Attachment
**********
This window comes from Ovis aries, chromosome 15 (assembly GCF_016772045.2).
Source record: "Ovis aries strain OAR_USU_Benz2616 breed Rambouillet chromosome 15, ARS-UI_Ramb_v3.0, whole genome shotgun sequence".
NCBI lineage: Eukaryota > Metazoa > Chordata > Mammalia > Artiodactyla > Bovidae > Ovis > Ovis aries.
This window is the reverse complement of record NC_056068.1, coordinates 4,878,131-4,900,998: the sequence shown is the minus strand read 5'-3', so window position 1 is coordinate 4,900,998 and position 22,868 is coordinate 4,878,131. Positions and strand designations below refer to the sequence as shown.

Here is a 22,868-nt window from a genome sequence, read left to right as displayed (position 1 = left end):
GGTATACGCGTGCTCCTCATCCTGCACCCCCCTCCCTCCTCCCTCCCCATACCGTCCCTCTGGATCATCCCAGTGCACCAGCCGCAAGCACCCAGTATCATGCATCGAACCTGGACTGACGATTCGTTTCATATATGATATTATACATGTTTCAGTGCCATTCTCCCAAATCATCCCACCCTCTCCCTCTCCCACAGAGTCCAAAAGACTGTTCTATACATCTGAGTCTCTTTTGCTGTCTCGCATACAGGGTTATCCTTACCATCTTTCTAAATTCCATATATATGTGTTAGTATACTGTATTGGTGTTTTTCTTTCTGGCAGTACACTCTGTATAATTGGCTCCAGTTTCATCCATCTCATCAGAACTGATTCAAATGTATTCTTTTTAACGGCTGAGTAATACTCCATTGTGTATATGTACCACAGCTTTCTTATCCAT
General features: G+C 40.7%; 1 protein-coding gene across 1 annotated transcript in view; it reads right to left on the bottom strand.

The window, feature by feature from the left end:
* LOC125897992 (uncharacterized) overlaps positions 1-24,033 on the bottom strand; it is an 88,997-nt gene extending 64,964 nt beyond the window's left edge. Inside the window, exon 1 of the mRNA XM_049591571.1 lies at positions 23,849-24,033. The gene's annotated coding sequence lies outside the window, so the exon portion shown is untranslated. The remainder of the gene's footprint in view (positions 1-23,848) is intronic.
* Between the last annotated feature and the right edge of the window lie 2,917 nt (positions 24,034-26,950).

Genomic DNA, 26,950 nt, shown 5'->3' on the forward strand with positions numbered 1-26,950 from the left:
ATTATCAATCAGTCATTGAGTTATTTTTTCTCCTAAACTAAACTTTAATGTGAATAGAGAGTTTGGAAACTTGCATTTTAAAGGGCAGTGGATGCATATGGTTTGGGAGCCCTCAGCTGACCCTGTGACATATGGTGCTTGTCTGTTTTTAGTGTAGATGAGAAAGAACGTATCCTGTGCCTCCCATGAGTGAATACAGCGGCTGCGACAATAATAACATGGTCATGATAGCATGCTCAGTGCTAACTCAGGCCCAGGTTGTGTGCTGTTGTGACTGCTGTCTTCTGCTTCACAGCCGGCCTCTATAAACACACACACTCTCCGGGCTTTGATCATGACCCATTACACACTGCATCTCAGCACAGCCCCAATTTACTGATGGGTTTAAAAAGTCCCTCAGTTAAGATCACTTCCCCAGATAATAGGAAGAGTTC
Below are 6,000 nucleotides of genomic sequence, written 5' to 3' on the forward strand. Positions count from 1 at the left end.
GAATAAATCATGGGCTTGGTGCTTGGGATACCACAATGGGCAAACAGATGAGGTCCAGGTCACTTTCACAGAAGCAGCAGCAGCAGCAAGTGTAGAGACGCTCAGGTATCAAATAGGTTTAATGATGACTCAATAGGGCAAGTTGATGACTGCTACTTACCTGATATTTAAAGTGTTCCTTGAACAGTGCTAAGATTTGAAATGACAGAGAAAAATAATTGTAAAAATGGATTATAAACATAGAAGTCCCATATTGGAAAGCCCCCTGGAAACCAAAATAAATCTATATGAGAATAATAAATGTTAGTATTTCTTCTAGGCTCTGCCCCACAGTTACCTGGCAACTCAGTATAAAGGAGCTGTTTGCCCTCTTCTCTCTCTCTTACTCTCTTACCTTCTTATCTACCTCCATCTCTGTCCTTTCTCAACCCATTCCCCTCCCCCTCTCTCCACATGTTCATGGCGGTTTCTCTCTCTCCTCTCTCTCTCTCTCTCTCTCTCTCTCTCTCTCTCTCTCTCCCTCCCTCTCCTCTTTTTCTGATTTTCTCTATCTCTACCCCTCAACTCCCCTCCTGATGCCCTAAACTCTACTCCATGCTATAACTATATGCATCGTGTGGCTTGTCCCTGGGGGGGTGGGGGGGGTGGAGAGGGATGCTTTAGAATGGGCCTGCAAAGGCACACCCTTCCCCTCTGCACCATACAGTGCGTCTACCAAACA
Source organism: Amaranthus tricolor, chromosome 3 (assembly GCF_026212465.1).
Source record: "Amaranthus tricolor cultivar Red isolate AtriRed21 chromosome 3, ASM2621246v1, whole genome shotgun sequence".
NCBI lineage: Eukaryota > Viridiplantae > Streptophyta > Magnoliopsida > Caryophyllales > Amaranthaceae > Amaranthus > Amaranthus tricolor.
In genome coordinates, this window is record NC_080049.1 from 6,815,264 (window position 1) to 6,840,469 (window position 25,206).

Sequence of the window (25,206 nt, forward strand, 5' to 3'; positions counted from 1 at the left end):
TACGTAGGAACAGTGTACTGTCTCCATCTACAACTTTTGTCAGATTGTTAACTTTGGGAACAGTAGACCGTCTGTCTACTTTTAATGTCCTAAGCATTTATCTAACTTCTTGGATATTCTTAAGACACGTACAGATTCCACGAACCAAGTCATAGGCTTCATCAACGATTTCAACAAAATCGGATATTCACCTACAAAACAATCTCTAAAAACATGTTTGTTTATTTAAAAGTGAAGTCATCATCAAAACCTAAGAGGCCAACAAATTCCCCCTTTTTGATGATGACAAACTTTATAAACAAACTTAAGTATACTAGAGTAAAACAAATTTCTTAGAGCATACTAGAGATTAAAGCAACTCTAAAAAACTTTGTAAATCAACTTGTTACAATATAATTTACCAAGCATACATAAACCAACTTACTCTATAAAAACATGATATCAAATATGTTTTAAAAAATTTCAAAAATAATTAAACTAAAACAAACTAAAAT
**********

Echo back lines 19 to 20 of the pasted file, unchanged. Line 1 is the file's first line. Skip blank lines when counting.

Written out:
Sequence of the window (25,206 nt, forward strand, 5' to 3'; positions counted from 1 at the left end):
TACGTAGGAACAGTGTACTGTCTCCATCTACAACTTTTGTCAGATTGTTAACTTTGGGAACAGTAGACCGTCTGTCTACTTTTAATGTCCTAAGCATTTATCTAACTTCTTGGATATTCTTAAGACACGTACAGATTCCACGAACCAAGTCATAGGCTTCATCAACGATTTCAACAAAATCGGATATTCACCTACAAAACAATCTCTAAAAACATGTTTGTTTATTTAAAAGTGAAGTCATCATCAAAACCTAAGAGGCCAACAAATTCCCCCTTTTTGATGATGACAAACTTTATAAACAAACTTAAGTATACTAGAGTAAAACAAATTTCTTAGAGCATACTAGAGATTAAAGCAACTCTAAAAAACTTTGTAAATCAACTTGTTACAATATAATTTACCAAGCATACATAAACCAACTTACTCTATAAAAACATGATATCAAATATGTTTTAAAAAATTTCAAAAATAATTAAACTAAAACAAACTAAAAT